McCarthy again falls behind in US House vote but says victory close By Reuters

McCarthy again falls behind in US House vote but says victory close By Reuters

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©Reuters. FILE PHOTO: The House Speaker’s chair sits vacant for a third straight day as members of the House of Representatives meet on the third day of 118, Jan

By David Morgan and Makini Brice

WASHINGTON (Reuters) – Republican Kevin McCarthy on Friday rallied the support of most right-wing hardliners who had opposed his bid to run the US House of Representatives but failed to secure a victory in the 13th round of voting in four days.

California lawmakers said they believed victory was near, and the chamber voted to reconvene at 10 p.m. ET (0300 GMT Saturday). McCarthy claimed that the deadlock within his party would then end.

McCarthy supporters and some Democrats feared that the concessions he was making in hopes of securing the House speaker, including agreeing to allow any member to demand a vote on his impeachment at any time, represented the deepest dysfunction of the House Congress could extend for more than 150 years.

McCarthy received support from 15 of his former hardline opponents on Friday, but received just 214 total votes, three fewer than the 217 that would be required if all 434 current House members voted. The road to a track record depends on the ever-changing math of where his six remaining hardline opponents stand and whether two McCarthy supporters who left Washington return on Friday.

“It’s going to happen,” McCarthy said, predicting a win Friday night.

The Republicans’ weaker-than-expected performance in the November midterm elections left them with a slim majority of 222 to 212, giving outsized power to right-wing hardliners who opposed McCarthy’s leadership.

They accuse him of being too open to compromises with President Joe Biden and his Democrats, who also control the US Senate. Some say they want a leader willing to force government shutdowns to cut spending.

That raises the possibility that the two parties won’t reach an agreement when the federal government hits its $31.4 trillion debt ceiling this year. A lack of agreement or even a long standoff risks a default that would shake the global economy.

Rep. Scott Perry, leader of the far-right House Freedom Caucus, said he changed his vote to support McCarthy because McCarthy approved sweeping changes to how the House of Representatives authorizes spending.

“You have changes in how we spend and allocate money that will be historic,” Perry said. “We don’t want clean debt ceilings to just go through and just keep paying the bill with no countermeasures taken to control spending when Democrats control the White House and Senate.”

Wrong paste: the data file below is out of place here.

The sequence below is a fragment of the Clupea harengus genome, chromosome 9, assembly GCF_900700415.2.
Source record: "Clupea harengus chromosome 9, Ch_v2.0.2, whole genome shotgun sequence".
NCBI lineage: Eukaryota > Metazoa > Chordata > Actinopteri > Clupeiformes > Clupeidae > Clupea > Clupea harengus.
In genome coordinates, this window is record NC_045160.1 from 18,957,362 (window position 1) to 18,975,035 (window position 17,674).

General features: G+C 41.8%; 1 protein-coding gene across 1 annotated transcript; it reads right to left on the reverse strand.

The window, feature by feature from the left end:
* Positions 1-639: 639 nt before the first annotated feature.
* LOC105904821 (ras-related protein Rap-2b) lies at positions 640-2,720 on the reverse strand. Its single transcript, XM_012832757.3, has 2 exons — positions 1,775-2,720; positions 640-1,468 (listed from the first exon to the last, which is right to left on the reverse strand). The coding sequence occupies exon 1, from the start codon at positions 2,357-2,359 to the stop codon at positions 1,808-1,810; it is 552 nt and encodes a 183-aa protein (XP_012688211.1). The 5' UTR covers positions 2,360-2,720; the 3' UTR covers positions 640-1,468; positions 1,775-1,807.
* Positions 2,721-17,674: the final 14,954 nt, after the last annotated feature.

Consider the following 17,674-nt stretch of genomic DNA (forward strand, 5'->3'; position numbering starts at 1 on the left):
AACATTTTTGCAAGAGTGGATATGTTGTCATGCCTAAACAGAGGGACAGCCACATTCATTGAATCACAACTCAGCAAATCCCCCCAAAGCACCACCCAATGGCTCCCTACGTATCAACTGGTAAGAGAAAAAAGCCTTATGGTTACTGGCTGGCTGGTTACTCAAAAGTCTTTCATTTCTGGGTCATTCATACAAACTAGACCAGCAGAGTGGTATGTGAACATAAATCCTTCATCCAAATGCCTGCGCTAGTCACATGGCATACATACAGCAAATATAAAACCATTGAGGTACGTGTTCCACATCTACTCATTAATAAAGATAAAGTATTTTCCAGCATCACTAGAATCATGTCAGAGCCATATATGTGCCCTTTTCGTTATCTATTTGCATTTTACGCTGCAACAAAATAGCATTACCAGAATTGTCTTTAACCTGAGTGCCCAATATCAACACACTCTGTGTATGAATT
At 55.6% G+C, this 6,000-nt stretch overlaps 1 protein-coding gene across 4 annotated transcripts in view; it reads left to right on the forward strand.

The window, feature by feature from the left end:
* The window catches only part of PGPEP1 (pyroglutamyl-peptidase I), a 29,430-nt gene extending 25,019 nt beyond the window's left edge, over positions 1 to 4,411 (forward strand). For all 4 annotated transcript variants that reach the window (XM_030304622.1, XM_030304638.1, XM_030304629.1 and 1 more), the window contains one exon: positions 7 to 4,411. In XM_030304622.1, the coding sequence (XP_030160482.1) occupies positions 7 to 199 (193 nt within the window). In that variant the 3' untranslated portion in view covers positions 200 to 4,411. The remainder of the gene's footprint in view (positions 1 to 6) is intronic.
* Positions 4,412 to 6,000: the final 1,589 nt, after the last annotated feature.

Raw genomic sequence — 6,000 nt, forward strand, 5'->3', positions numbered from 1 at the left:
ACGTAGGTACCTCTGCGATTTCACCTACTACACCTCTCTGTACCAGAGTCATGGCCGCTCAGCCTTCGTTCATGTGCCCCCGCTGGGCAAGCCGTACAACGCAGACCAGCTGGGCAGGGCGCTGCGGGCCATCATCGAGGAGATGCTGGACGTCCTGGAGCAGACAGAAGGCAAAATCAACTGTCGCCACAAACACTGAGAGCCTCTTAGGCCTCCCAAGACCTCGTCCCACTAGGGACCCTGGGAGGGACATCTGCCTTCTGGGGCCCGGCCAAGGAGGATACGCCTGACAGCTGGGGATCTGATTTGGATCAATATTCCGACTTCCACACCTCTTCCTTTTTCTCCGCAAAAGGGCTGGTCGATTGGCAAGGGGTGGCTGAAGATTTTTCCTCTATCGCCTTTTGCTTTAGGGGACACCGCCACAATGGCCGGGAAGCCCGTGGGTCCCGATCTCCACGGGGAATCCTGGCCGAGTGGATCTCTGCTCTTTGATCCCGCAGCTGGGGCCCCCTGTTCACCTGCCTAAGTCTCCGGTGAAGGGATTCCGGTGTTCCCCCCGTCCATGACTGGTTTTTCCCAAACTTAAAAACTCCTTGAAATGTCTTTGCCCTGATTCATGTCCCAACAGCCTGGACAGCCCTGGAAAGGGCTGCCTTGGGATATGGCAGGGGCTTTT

Congress must raise the debt ceiling to pay for spending it has already approved. Increases in the debt ceiling do not authorize new spending.

House Republicans proposed a set of rules that would formalize concessions to hardliners. These could block mandatory spending increases on programs like Social Security and Medicare, guarantee lawmakers 72 hours to review bills before a vote, and authorize a single lawmaker to force a vote to overthrow the speaker.

One of Perry’s constituents in Hummelstown, Pennsylvania applauded his move.

“It’s good for my business and good for the United States,” said Randall Miller, 65, a menswear store owner, who voted for Perry but was angered by his stance against McCarthy.


The remaining holdouts faced increasing pressure to conform and allow Republicans to take control of the chamber after some warned the long standoff raised questions about the party’s ability to govern.

“I’ve realized that some people are just obstructionists,” said Keith Self, a newly elected Republican from Texas, after changing his vote.

It was unclear what – if anything – McCarthy might do to win her over.

Of the 20 Republicans who voted against McCarthy this week, 14 received campaign donations totaling $120,000 from McCarthy-controlled fundraising group Majority Committee, federal figures show.

The House of Representatives was left leaderless and unable to conduct business on Friday, the two-year anniversary of an attack on the US Capitol on Jan. 6, 2021, as a violent mob stormed into Congress to overturn then-President Trump’s election loss.

Several House Democrats said they saw a connection.

“The same extremist forces continue to have a stranglehold on House Republicans. They cannot elect a leader because their conference is being held hostage by members who want to peddle misinformation and dismantle democracy,” Second House Democrat Katherine Clark said in a statement Friday.

The 13 failed votes this week marked the highest number of ballots for the Speakership since 1859.

McCarthy’s last bid for a speaker in 2015 fell through in the face of right-wing opposition. The two previous Republican spokesmen, John Boehner and Paul Ryan, left the job after conflicts with right-wing colleagues.

Swinging the Speaker’s gavel would give McCarthy the power to block Biden’s legislative agenda, coerce votes for Republican priorities on the economy, energy and immigration, and advance investigations into Biden, his administration and his family.

McCarthy has also offered members of the group influential committee posts, according to lawmakers, as well as spending restrictions aimed at achieving a balanced budget within 10 years. The deal would cap next fiscal year’s spending at last year’s levels — a significant cut when inflation and population growth are factored in.

This could face opposition from more centrist Republicans or those who have been pushing for more military funding, especially as the United States spends money to help Ukraine fend off a Russian attack.

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